It has been said that there are two religions in the world: the religion of grace and the religion of works. A distinguishing characteristic of the religion of works is that somehow the good deeds a man does are what pleases his deity. This is true whether that religion sees man as inherently good or as innately sinful. Since this is an affront to the gospel of grace, our Scriptures go to great lengths to destroy any hope men can have to save themselves by proclaiming the gospel of grace (Romans 3:24,25; Ephesians 2:8, 9). But wicked men will always twist good religion to their own ends and many a man has proclaimed the grace of our Lord Jesus Christ apart from works as a license to sin.
One of the ways God helps us to walk in his ways while we strive to imitate Christ is by granting us awareness of His immanence. Nothing can be hidden from the anthropomorphic eyes of God. For the heathen, this truth is blatantly denied as they fancy themselves into thinking they will escape judgment. It’s not always because men think they are good that they shall escape judgment, but sometimes it is that they think no one knows of their crimes. The child of God whose heart has been quickened earnestly desires obedience to God’s precepts and adherence to God’s testimonies, yet he or she still finds it difficult to obey. The spirit and flesh are opposed to each other and the battle rages, and sometimes the flesh wins.
Christianity is thought of by many as the “religion of niceness.” Whoever came up with that idea knows very little of the scripture. Yes, Christians are called to be kind and should be known by their kindness and meekness. But too often we mistake kindness for fake-virtues like “never disagreeing with anyone,” and “never hating anything or anyone.” But as David speaks here, so does the Christ, “I hate and abhor falsehood.” Jesus Christ is the Truth and falsehood is a lie. Thus it is fitting that we should hate the opposite (falsehood) of that which we love (Christ). God chooses more than one word here to denote His holy hatred for lying. God personally hates lying and morally detests it.
We vomit spoiled food almost instantaneously, not because we think about it and decide we should expel it, but because our bodies are naturally designed to protect us. We have a *”gag reflex” for a reason, and it prevents things from getting deep inside us before we have time to realize all the effects. Similarly, our Christian conscience and convictions, bathed in the Word and Law of God, are capable of causing a natural aversion to sin and evil before we’ve even had time to consider it. We are disgusted by the ideas of lying, stealing, vandalism, gossip, slander, sexual immorality, rape, orgies, homosexual acts and desires, drunkness, hypocrisy, envy, sorcery, and faithlessness. A Christian who is growing in holiness and separation from worldly lusts will find themselves more quickly disgusted when they encounter rampant wickedness and filth as they walk their path in this world (James 1:21).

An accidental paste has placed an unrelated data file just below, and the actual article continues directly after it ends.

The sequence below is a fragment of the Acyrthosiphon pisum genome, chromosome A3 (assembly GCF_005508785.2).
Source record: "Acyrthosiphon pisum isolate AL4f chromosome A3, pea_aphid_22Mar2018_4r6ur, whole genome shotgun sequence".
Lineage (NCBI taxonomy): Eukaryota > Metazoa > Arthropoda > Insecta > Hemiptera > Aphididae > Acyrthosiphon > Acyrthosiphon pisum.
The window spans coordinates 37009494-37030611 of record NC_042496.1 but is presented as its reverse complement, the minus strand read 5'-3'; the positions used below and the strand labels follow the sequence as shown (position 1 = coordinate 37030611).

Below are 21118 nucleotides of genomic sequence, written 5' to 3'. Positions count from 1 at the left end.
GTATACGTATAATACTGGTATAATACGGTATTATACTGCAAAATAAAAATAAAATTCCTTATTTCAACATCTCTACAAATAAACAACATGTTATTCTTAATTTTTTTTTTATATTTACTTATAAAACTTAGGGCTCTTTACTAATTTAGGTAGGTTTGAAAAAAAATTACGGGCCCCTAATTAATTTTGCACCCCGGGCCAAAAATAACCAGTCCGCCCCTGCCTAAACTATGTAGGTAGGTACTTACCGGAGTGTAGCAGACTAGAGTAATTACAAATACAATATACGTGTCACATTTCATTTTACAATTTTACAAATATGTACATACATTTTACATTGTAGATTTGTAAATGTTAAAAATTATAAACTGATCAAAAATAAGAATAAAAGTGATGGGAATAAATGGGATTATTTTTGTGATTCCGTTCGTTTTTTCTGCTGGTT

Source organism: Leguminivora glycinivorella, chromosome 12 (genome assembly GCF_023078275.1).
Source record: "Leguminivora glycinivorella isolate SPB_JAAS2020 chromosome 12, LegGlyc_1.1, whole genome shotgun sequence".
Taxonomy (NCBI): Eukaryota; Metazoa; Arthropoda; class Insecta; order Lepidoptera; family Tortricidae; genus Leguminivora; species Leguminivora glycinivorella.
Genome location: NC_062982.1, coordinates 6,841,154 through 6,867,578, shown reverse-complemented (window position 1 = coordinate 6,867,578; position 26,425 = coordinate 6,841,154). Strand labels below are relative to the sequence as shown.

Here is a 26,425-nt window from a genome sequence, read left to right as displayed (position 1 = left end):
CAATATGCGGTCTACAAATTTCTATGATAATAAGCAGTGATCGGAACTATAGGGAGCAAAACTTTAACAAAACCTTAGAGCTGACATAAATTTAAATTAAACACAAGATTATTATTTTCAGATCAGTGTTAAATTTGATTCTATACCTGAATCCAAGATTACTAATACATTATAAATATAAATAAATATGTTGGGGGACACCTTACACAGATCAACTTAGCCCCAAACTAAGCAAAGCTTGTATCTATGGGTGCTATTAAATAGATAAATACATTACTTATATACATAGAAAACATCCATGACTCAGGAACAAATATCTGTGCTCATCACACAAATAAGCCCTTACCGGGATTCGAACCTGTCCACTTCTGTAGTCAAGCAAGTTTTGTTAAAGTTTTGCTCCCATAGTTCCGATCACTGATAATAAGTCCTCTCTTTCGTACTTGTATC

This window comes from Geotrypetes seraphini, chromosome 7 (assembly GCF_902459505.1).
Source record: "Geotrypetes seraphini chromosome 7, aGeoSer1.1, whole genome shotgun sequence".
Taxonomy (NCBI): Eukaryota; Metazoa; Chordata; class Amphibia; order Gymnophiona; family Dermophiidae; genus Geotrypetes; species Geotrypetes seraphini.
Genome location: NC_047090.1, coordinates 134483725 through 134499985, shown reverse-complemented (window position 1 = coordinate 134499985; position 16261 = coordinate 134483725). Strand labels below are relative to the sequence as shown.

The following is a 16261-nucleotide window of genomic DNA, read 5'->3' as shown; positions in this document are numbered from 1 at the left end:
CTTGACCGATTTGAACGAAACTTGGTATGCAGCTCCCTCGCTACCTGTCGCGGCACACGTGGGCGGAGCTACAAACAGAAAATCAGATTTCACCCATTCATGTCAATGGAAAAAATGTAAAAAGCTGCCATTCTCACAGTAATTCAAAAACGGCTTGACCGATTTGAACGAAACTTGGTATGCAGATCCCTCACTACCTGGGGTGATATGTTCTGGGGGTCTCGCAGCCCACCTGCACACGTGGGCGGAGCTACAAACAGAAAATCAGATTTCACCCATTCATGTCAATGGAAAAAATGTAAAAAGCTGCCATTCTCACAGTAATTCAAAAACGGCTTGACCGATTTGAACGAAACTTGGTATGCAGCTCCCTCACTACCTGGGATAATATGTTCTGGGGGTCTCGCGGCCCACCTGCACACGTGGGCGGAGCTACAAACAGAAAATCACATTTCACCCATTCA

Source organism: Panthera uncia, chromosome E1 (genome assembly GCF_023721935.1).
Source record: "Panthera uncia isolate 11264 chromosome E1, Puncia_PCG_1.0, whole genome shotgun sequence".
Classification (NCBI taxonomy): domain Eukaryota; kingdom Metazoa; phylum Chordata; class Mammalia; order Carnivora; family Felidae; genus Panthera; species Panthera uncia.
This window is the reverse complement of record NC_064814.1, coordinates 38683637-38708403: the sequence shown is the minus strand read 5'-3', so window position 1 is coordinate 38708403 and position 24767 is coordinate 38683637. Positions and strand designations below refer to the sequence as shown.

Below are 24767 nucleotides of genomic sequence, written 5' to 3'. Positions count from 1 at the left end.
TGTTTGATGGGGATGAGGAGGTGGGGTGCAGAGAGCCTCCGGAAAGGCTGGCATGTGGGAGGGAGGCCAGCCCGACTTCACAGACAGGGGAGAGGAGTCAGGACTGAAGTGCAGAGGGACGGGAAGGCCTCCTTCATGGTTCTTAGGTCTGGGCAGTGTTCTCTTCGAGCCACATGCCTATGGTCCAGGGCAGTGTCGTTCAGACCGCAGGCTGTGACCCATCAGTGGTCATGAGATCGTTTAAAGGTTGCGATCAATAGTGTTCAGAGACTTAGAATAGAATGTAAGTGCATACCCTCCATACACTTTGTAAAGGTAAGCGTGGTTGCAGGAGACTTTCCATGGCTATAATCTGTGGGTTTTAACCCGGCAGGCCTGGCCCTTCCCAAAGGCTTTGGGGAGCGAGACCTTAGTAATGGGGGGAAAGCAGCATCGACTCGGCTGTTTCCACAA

Psalm 119 is the longest chapter in the entire Bible. It’s longer than several entire books. I imagine that due to our propensity to read to the end of the chapter, a good number of people read Psalm 119 in one sitting when they get to it in their Bible reading plan. While there is […]
It is easy to be anxious in this world. We are surrounded by difficulty even when we are not being chased down by evildoers. A Christian’s comfort must begin with God. And the only way we can find comfort is with a God who is near to us. Other religions brag of completely transcendent gods. Some religions have gods who are so much like us that it’s impossible to discern what makes them gods in the first place. But our God, the God of Heaven and Earth, is near to us. He is omnipresent so we always have access to Him through Jesus Christ who shed his blood for us then rose again and ascended into Heaven. There is no place we can go to avoid His presence (as if we’d want to!).
The promise we have received is no different, but we have received more revelation. We meditate on the aspects of that promise which are already fulfilled: that Jesus Christ has come into the world. He was born of the virgin, conceived without the stain of sin by the Holy Spirit, and was perfectly righteous before the Father in every respect, although He was tempted by Satan (Hebrew 4:15). He was delivered to death and suffered the wrath of almighty God for sinners, (Isaiah 53:11), was buried, and on the third day rose from the grave (1 Corinthians 15:3,4). THIS is what we meditate upon, and all its implications: that we are wretched sinners, that Christ is a kind and gracious and all-sufficient savior, and that only by grace through faith can salvation be accomplished (among others)!